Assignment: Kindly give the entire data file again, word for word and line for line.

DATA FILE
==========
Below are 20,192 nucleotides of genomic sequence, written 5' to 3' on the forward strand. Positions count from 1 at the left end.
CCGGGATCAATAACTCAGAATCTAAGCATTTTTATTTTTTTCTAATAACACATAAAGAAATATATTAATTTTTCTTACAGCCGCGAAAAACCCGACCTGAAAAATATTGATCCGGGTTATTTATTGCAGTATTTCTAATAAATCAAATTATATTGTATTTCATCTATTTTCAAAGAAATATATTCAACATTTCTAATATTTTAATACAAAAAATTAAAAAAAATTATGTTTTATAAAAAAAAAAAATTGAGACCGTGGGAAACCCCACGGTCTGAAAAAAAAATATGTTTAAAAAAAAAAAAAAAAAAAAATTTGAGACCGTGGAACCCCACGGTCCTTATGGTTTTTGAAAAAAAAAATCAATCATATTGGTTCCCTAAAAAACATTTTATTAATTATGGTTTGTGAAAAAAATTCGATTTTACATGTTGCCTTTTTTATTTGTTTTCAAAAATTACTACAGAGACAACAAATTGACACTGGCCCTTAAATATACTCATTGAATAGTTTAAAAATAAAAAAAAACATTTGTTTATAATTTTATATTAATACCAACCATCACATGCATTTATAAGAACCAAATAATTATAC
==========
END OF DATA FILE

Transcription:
Below are 20,192 nucleotides of genomic sequence, written 5' to 3' on the forward strand. Positions count from 1 at the left end.
CCGGGATCAATAACTCAGAATCTAAGCATTTTTATTTTTTTCTAATAACACATAAAGAAATATATTAATTTTTCTTACAGCCGCGAAAAACCCGACCTGAAAAATATTGATCCGGGTTATTTATTGCAGTATTTCTAATAAATCAAATTATATTGTATTTCATCTATTTTCAAAGAAATATATTCAACATTTCTAATATTTTAATACAAAAAATTAAAAAAAATTATGTTTTATAAAAAAAAAAAATTGAGACCGTGGGAAACCCCACGGTCTGAAAAAAAAATATGTTTAAAAAAAAAAAAAAAAAAAAATTTGAGACCGTGGAACCCCACGGTCCTTATGGTTTTTGAAAAAAAAAATCAATCATATTGGTTCCCTAAAAAACATTTTATTAATTATGGTTTGTGAAAAAAATTCGATTTTACATGTTGCCTTTTTTATTTGTTTTCAAAAATTACTACAGAGACAACAAATTGACACTGGCCCTTAAATATACTCATTGAATAGTTTAAAAATAAAAAAAAACATTTGTTTATAATTTTATATTAATACCAACCATCACATGCATTTATAAGAACCAAATAATTATAC